On the last day of school, Issa Saba, second from right, returned for the first time after suffering cardiac arrest in the school’s media center May 10. Because of quick action by Ian Lyle, CHS principal, and Susan Hall, school nurse, and the efforts of many others plus the use of an AED, Issa survived the episode and will return to school in August. From left are Lyle; Hall; Melissa Juarez, Issa’s mother; Cameron Mount, CHS counselor; Issa; and Wymon Kelley, CHS teacher.
Mother: Staff preparation saved my son's life
A routine morning of students hanging out in Carrollton High School’s media center lounge before the start of class suddenly turned into a life-threatening incident for sophomore Issa Saba, but because of quick action by CHS administration, the school nurse, and an AED rushed to the scene, not only was his life spared, he did not suffer any long-term consequences from the event.
Susan Hall, the school nurse at CHS, said that about 8:15 the morning of May 10, she received a call to assist administrators when a student collapsed in Hector’s Hangout, a popular gathering spot for students located in the CHS media center.
“My first thought was he had suffered a seizure,” Hall said. “Then I realized the student was not responding and was not breathing on his own.” She then turned to newly-appointed Principal Ian Lyle who had also rushed to the scene in response.
“I said to Mr. Lyle ‘I'm starting CPR and we need an AED,’” said Hall. An AED, or automated external defibrillator, is used to help those experiencing sudden cardiac arrest. The sophisticated, easy-to-use, medical device can analyze the heart's rhythm and, if necessary, deliver an electrical shock, or defibrillation, to help the heart re-establish an effective rhythm.
Hall said it all happened so fast, she’s not even sure who delivered the device.
“When it was delivered, pads were placed on the student,” she said. “Once the AED analyzed and advised a shock, the shock was delivered and Mr. Lyle took over compressions while I administered breaths. This continued for two cycles – I believe – and the student began to move. We paused compressions/breaths, the AED analyzed and did not advise another shock.”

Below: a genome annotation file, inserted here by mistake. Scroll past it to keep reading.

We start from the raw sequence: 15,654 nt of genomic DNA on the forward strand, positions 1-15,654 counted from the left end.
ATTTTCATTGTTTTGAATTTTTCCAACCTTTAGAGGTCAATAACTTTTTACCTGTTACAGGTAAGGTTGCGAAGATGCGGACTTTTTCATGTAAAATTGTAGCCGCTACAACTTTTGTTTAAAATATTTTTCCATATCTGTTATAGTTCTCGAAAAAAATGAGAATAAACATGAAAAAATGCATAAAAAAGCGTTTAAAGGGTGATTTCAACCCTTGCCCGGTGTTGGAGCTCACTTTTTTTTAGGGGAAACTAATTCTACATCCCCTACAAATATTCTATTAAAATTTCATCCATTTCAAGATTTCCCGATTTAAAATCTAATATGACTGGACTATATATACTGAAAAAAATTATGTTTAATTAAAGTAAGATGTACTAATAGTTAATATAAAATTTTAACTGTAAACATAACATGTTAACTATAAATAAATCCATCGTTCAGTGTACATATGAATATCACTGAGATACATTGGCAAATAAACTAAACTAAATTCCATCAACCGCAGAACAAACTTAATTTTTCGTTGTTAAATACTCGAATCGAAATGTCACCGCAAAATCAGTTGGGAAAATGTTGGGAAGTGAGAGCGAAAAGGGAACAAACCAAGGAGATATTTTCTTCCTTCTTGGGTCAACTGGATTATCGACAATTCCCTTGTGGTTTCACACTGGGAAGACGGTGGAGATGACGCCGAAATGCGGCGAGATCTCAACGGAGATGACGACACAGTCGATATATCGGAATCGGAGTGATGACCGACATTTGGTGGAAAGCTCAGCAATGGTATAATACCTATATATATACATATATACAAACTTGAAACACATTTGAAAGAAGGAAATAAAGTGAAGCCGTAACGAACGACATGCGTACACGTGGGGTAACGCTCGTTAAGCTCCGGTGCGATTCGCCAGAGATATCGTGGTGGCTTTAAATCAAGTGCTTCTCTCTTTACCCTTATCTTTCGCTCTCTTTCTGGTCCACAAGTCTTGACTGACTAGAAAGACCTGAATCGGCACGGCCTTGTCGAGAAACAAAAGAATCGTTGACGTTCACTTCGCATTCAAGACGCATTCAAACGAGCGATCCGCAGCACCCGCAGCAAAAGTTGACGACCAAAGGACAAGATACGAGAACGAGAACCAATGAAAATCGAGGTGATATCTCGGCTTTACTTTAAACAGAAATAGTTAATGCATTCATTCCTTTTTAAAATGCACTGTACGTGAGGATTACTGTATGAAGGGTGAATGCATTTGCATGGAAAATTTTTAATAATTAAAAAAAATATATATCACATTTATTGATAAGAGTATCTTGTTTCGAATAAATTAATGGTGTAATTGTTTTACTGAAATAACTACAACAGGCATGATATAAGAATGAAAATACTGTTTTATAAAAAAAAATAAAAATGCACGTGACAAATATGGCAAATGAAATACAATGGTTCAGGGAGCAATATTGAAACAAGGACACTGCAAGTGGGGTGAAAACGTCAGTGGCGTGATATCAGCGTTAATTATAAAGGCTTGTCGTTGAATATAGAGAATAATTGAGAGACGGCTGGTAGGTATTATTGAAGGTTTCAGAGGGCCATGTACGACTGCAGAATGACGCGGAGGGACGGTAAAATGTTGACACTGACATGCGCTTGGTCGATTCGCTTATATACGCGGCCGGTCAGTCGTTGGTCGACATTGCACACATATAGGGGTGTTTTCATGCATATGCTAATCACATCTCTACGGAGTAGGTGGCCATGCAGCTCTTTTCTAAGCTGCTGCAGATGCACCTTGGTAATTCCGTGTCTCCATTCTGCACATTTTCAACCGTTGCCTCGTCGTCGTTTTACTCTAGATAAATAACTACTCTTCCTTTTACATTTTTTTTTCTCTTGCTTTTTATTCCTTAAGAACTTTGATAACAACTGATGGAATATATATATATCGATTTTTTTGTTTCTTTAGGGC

By this time, Hall said, paramedics had arrived on the scene and the student was responding to simple commands. He was transported to Children’s Egleston Hospital/Healthcare of Atlanta for further evaluation and treatment but is now back home recuperating with plans to return to school in August.
“This really was a team effort,” said Hall. “The media center was completely cleared of all students. There were administrators and teachers keeping all traffic out of the courtyard and away from the entrance to the media center.”
Lyle noted all faculty and staff are required to go through annual training to prepare for events like the May 10 incident, but fortunately real-life occurrences are few and far between.
“It is a testament to the CHS faculty and staff for taking this training seriously, and because of that, a CHS student’s life was saved. As Ms. Hall noted, this incident was truly a team effort and I am proud of their professionalism, plus their personal commitment to support the health and safety of our students.”
On the last day of School, May 28, Issa and his mother Melissa Juarez came to CHS to thank Hall and Lyle, in particular, for immediate action that likely saved Issa’s life.
“I'm very grateful to God first. I'm grateful to the school for everything they did to help Issa,” said Juarez. “They were in the perfect place at the perfect time and responded in the perfect way. I am eternally grateful because they saved my son. This is a very serious issue and the school was very well-prepared to help with it. In the hospital (at Egleston) the doctor said, ‘This happened in exactly the right place and time, because the people who responded did an outstanding job and saved his life.’”
Juarez added: "We want to share this with the community because it's very important for everyone to know the importance of being prepared. My son didn't feel anything odd that morning before his incident – he just collapsed without warning. The preparation everyone had done months before was what saved his life."
Craig George, assistant superintendent of Operations for Carrollton City Schools, noted the AED that was used in saving the student’s life was one awarded by Firehouse Subs Public Safety Foundation in 2019.
“The Firehouse Subs Public Safety Foundation focuses on public safety initiatives and we applied for the grant to purchase additional AEDs,” said George. “While we already had AEDs in several locations, we wanted more to ensure easy access to one throughout campus. This purchase truly made all the difference in this student’s outcome and we couldn’t be more grateful.”
“We’re honored to play a small role in this life-saving story,” said Meghan Vargas, director of development for Firehouse Subs Safety Foundation. “Our foundation is committed to ensuring the right equipment is in the right hands at the right time, and that’s exactly what happened on May 10. The grant awarded to Carrollton City Schools for 12 AEDs was made in partnership with CLEAR Coalition, which provides AEDs and critical training to schools and organizations in Georgia. Carrollton City schools are all better prepared in the event of cardiac arrest.”